The trends and the associated costs of diabetes to plan sponsors
Neveen Abdelsayed, R.Ph.,B.Sc.Phm., CDE
Source: Perspective 2012 – by TELUS Health
The prevalence of diabetes is growing at such an alarming rate that it has been called a “global epidemic” by the Canadian Diabetes Association (CDA). Three million Canadians are currently living with diabetes and this number is expected to reach 3.7 million by 2020. About 90% of all diabetics are diagnosed with type 2 diabetes. It is crucial to assess the factors that are causing this exponential climb in order to monitor, control, and even change the course of this disease and its financial impact on the system as a whole. These factors include: the aging population of baby boomers, the rising obesity rates, the sedentary lifestyle of Canadians, the emergence of diabetes at a younger age (e.g. working age population), and the cultural mix of Canada (80% of new Canadians come from populations that are at a higher risk for type 2 diabetes [e.g., of Aboriginal, Hispanic, Asian, South Asian or African descent]).1
Diabetes is not a self-contained predicament. It is associated with complications that engage almost every organ in the human anatomy. It is closely linked to heart disease, stroke, kidney disease, blindness, amputation, erectile dysfunction (ED) and depression. As a result, the financial burden of diabetes is enormous, with medical costs that are two to three times higher in people with diabetes compared to those without. By 2020, it is estimated that diabetes will cost the Canadian healthcare system $16.9 billion a year.1 The increased financial impact of treating diabetes is clearly evident in the TELUS book of business when looking at trends on the number of claims and DIN cost paid in the past four years. In 2008, 5.6% of the total number of claims filled were for diabetes representing 6.6% of the total DIN cost paid. In 2011, 6.2% of the total number of claims filled were for diabetes representing 7.7% of the total DIN cost paid. These trends do not include the indirect costs associated with the complications of diabetes (e.g. costs of medications for blood pressure, cholesterol, ED, antidepressants, etc.). The person that is affected by diabetes further faces a cost of his or her own: reduced quality of life.
Moreover, diabetes is characterized by insulin resistance and an ongoing decline in beta cell function (the type of cells found in the pancreas that store and release insulin). Glucose levels worsen over time and treatment must be dynamic and diverse. As a result, in the past decade, an increased number of innovative anti-diabetic medications and classes of medications (e.g. incretin agents, newer insulin) have surfaced on the market. These new innovative drugs provide a larger selection of medications with different mechanisms of action. Even though these drugs provide options for physicians who treat patients that have progressed and require add-on therapy, the drugs are not recommended as first-line agents because they have not demonstrated additional benefits, as compared to older agents, and their long-term safety is still unknown. Furthermore, they are much more costly compared to familiar older products and have a remarkable impact on drug plans.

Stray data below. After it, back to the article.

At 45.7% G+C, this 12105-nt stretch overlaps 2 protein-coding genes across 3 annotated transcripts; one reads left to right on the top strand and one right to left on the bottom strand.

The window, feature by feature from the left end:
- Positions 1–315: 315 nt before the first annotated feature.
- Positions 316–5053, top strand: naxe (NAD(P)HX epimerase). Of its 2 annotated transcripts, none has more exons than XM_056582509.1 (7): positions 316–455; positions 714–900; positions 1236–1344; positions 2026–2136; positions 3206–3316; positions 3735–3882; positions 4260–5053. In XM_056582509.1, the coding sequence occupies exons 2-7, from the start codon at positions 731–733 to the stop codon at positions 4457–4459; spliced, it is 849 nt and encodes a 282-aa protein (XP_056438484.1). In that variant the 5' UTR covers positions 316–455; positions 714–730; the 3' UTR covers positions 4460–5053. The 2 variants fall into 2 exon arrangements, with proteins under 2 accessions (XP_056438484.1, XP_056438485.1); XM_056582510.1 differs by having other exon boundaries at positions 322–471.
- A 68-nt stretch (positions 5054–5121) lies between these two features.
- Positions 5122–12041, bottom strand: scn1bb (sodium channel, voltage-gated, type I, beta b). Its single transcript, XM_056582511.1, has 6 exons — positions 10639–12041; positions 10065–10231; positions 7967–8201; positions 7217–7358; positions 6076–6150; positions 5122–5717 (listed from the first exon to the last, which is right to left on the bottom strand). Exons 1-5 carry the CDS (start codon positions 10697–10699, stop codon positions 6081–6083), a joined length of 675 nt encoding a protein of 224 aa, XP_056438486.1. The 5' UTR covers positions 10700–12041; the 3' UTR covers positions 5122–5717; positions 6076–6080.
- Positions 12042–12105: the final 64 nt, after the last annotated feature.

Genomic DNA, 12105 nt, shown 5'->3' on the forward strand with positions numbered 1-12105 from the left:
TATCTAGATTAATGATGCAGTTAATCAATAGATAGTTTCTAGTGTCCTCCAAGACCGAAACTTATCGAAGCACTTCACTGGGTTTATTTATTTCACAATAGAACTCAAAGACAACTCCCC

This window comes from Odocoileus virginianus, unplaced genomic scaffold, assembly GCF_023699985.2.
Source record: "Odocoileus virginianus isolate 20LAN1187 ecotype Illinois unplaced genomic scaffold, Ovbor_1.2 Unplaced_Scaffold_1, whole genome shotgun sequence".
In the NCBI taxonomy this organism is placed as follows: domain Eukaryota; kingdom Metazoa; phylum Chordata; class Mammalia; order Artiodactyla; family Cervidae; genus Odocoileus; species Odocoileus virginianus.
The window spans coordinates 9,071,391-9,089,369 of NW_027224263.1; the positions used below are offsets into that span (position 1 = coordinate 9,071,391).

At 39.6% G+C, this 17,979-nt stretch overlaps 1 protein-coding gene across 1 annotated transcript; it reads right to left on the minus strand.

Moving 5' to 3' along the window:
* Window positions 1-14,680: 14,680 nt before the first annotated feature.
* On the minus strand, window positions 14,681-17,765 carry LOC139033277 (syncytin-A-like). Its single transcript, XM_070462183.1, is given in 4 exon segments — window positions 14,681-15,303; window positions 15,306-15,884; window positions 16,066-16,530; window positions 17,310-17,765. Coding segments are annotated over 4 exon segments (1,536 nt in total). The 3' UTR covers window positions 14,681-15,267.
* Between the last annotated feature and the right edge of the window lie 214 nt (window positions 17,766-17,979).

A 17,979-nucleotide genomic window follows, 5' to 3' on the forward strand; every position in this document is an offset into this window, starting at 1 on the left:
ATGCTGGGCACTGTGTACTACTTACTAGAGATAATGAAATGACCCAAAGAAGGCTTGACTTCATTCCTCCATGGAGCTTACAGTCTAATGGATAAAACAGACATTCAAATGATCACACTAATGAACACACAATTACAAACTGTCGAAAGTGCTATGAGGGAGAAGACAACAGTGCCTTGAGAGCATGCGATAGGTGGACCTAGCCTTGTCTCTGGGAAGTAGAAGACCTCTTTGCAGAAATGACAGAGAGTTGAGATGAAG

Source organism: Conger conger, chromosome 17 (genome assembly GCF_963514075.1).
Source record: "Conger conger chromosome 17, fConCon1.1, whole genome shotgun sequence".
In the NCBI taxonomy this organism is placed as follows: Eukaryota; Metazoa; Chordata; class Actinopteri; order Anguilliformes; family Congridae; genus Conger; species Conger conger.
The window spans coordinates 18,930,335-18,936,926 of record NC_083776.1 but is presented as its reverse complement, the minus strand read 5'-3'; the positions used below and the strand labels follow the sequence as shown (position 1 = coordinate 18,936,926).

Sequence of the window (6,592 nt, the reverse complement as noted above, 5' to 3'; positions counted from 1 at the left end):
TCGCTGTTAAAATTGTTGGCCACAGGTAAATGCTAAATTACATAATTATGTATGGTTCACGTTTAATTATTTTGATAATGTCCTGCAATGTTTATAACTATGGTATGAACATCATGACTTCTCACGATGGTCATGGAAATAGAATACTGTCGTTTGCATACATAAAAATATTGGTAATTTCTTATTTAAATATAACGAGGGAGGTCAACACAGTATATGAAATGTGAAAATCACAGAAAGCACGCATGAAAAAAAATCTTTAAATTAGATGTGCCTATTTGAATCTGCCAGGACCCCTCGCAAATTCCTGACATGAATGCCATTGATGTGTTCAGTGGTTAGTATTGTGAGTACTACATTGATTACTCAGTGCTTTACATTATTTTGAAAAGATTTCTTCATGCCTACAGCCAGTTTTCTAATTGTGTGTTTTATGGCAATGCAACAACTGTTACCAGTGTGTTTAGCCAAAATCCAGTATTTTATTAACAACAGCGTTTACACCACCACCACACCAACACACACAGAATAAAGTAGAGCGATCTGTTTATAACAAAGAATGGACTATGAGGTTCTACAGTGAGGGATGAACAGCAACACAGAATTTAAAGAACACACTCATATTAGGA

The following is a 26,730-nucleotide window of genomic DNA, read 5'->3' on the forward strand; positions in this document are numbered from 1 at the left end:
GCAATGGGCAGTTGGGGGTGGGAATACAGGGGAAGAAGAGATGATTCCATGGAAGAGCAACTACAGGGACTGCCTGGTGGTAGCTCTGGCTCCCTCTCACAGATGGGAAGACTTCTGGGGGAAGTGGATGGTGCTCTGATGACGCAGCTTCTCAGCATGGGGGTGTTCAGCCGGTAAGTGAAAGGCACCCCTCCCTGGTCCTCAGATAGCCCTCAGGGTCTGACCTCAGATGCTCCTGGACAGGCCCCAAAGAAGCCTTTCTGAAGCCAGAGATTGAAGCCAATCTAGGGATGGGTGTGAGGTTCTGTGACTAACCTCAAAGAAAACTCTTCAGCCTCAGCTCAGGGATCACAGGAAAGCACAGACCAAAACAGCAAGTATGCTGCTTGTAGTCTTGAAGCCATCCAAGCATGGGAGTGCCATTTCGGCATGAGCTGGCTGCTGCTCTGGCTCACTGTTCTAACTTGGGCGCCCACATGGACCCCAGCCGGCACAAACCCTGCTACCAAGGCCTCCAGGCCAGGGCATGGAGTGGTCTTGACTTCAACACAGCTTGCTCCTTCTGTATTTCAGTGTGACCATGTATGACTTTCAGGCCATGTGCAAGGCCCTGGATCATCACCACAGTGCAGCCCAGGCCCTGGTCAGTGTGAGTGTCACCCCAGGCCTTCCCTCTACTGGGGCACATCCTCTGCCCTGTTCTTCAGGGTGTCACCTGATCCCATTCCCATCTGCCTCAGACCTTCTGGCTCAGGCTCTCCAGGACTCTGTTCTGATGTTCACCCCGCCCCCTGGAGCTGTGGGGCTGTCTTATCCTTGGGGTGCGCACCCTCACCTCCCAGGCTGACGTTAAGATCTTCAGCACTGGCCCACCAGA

Nevertheless, the recent introduction of a new class known as in-cretin enhancers/mimetics has had a significant impact ondrug plans. Since its introduction in December 2007, Januvia,the first of incretin enhancers, paved the way for similar new drugs that have become the cost drivers of diabetes treatment. In 2011, the top four medications (in order) by DIN cost paid in the TELUS book of business (excluding insulins, lancets/strips, and devices) are: Januvia, Victoza, Janumet, and Onglyza. These top four are all incretin enhancers/mimetics. The popularity of this class is consistent from 2008-2011 (Januvia is #1 in DIN Cost Paid in the diabetes class from 2009-2011 – see graph 1) with the decline in the use of an antihyperglycemic class of drugs known as thiazolidinediones (Actos & Avandia). This decline was due to a Health Canada advisory notice regarding safety concerns about the use of this class and its link to fluid retention and congestive heart failure.2
There are several solutions that can be implemented to ensure that plan sponsors and employers can better manage their drug plan costs in the face of this escalating upward price pressure. Wellness and health awareness programs can be introduced in the workplace as a preventative measure to slow the progression of diabetes and its complications (e.g. diet & exercise). In addition, the utilization of managed care plans (e.g., The National Formulary) and tiered managed formularies can determine coverage for cost-effective medications. This can help plan sponsors make informed decisions about which medications to cover as many new and different classes continue to be launched on the market.
1 Canadian Diabetes Association: Clinical Practice Guidelines: http://www.diabetes.ca/for-professionals/resources/2008-cpg/
2 Health Canada: Advisories, Warnings & Recalls: http://www.hc-sc.gc.ca/dhp-mps/medeff/advisories-avis/prof/_2010/avandia_6_hpc-cps-eng.php